This time, Germany has added another central defender to the mix and achieved the balance it lacked four years ago … so far.

20th minute, 0-0: Gomez can’t quite reach Mats Hummels’ accurate delivery into Italy’s penalty area. Buffon collects it.

16th minute, 0-0: Khedira’s quarterfinal is over because of injury. Bastian Schweinsteiger, Germany’s captain, replaces Khedira in his team’s first substitution.

Schweinsteiger can cope with this pressure-packed situation, but questions surround his form and fitness. The 31-year-old has played just two Premier League games with Manchester United in 2016.

13th minute, 0-0: Sami Khedira is down on the field with a problem we can’t quite determine. He’s receiving treatment, but it looks like he’ll be able to continue. The 29-year-old Germany midfielder has a history of injury problems.

Seventh minute, 0-0: What an uneventful start to a game most consider seismic. Perhaps it’s because concentration and ability to cope with pressure are at a premium. Many of these players are familiar with such high-stakes situations … and the opposition.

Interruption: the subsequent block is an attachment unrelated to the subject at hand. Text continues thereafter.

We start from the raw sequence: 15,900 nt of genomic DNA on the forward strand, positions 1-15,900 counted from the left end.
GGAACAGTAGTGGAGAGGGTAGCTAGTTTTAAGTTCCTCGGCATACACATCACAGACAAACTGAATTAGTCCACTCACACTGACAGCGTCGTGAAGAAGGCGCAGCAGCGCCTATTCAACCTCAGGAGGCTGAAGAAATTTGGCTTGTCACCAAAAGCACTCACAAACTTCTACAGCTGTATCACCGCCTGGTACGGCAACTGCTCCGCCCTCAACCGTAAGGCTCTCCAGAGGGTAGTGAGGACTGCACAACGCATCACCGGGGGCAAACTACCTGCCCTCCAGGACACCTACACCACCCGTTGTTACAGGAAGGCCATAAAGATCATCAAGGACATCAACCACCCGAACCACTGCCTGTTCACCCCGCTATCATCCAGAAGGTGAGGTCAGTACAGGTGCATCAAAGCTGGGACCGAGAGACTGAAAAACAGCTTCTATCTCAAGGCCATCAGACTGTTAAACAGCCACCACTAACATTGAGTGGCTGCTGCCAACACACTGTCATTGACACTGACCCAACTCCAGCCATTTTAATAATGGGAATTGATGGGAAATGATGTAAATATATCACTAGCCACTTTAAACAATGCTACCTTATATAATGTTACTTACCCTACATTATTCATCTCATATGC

Neither Germany coach Joachim Low nor Italy coach Antonio Conte seem keen on taking too many risks early on.

Third minute, 0-0: As expected, Germany has dominated possession so far, but Italy seems content to defend and counter from deep in its own half.

Kickoff: The Germany-Italy Euro 2016 quarterfinal is under way in Bordeaux.

Pregame: The teams are heading onto the field for the anthems and kickoff. Let’s take a look at the lineups.

Two of the best goalkeepers in the world will demonstrate their talents, as Germany’s Manuel Neuer and Italy’s Gianluigi Buffon look to extend their shutout streaks.

Expect a clash of styles, with Germany looking to control possession and create goal-scoring opportunities from the midfield area.

Italy should defend compactly but break forward with quick counter-attacks.